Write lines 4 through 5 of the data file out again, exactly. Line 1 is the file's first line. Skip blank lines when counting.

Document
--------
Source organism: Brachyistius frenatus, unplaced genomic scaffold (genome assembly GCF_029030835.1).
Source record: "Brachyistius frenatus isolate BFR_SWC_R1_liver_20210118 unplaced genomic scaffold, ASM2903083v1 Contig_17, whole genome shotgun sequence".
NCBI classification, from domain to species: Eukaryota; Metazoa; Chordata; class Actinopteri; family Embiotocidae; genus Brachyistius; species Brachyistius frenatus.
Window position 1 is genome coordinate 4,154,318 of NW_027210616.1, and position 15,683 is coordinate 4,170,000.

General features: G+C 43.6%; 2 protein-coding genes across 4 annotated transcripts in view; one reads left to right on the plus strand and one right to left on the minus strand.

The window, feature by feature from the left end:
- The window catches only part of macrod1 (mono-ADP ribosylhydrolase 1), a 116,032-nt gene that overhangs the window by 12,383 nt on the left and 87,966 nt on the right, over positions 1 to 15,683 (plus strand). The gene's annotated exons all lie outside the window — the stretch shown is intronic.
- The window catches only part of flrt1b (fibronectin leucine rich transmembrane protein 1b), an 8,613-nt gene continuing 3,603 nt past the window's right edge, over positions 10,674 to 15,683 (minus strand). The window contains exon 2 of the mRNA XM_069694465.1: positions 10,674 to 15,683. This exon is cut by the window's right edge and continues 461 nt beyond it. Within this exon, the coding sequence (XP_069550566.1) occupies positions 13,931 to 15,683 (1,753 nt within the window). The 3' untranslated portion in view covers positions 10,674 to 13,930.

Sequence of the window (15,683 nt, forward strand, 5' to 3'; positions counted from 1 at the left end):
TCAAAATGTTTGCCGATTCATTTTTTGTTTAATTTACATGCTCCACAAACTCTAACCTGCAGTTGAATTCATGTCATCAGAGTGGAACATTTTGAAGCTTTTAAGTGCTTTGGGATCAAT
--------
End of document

Window position 1 is genome coordinate 4,154,318 of NW_027210616.1, and position 15,683 is coordinate 4,170,000.

General features: G+C 43.6%; 2 protein-coding genes across 4 annotated transcripts in view; one reads left to right on the plus strand and one right to left on the minus strand.